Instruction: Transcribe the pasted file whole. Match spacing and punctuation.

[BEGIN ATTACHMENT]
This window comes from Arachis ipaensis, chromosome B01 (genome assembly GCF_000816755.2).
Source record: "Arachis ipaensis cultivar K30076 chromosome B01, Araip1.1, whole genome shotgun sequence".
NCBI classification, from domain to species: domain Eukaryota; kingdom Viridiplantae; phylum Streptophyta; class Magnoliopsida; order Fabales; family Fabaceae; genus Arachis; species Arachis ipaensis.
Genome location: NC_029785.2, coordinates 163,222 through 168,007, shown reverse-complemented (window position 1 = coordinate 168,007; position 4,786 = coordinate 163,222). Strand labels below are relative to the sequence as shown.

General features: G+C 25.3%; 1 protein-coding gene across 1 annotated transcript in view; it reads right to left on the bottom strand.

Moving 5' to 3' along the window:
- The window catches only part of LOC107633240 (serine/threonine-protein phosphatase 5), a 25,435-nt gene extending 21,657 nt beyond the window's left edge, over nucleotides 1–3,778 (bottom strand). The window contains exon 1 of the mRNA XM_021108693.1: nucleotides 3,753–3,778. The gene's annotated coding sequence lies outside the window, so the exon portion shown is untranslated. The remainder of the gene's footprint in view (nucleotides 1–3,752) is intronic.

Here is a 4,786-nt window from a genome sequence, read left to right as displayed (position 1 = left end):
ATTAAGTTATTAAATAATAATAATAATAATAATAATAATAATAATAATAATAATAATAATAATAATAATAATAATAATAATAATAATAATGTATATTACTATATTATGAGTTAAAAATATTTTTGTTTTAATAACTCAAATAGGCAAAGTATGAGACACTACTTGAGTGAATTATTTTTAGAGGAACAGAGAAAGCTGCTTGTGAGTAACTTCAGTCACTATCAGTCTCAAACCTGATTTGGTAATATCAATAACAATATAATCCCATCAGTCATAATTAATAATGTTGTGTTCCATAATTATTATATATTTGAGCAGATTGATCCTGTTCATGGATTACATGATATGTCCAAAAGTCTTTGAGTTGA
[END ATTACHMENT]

This window comes from Arachis ipaensis, chromosome B01 (genome assembly GCF_000816755.2).
Source record: "Arachis ipaensis cultivar K30076 chromosome B01, Araip1.1, whole genome shotgun sequence".
NCBI classification, from domain to species: domain Eukaryota; kingdom Viridiplantae; phylum Streptophyta; class Magnoliopsida; order Fabales; family Fabaceae; genus Arachis; species Arachis ipaensis.
Genome location: NC_029785.2, coordinates 163,222 through 168,007, shown reverse-complemented (window position 1 = coordinate 168,007; position 4,786 = coordinate 163,222). Strand labels below are relative to the sequence as shown.

General features: G+C 25.3%; 1 protein-coding gene across 1 annotated transcript in view; it reads right to left on the bottom strand.

Moving 5' to 3' along the window:
- The window catches only part of LOC107633240 (serine/threonine-protein phosphatase 5), a 25,435-nt gene extending 21,657 nt beyond the window's left edge, over nucleotides 1–3,778 (bottom strand). The window contains exon 1 of the mRNA XM_021108693.1: nucleotides 3,753–3,778. The gene's annotated coding sequence lies outside the window, so the exon portion shown is untranslated. The remainder of the gene's footprint in view (nucleotides 1–3,752) is intronic.

Here is a 4,786-nt window from a genome sequence, read left to right as displayed (position 1 = left end):
ATTAAGTTATTAAATAATAATAATAATAATAATAATAATAATAATAATAATAATAATAATAATAATAATAATAATAATAATAATAATAATGTATATTACTATATTATGAGTTAAAAATATTTTTGTTTTAATAACTCAAATAGGCAAAGTATGAGACACTACTTGAGTGAATTATTTTTAGAGGAACAGAGAAAGCTGCTTGTGAGTAACTTCAGTCACTATCAGTCTCAAACCTGATTTGGTAATATCAATAACAATATAATCCCATCAGTCATAATTAATAATGTTGTGTTCCATAATTATTATATATTTGAGCAGATTGATCCTGTTCATGGATTACATGATATGTCCAAAAGTCTTTGAGTTGA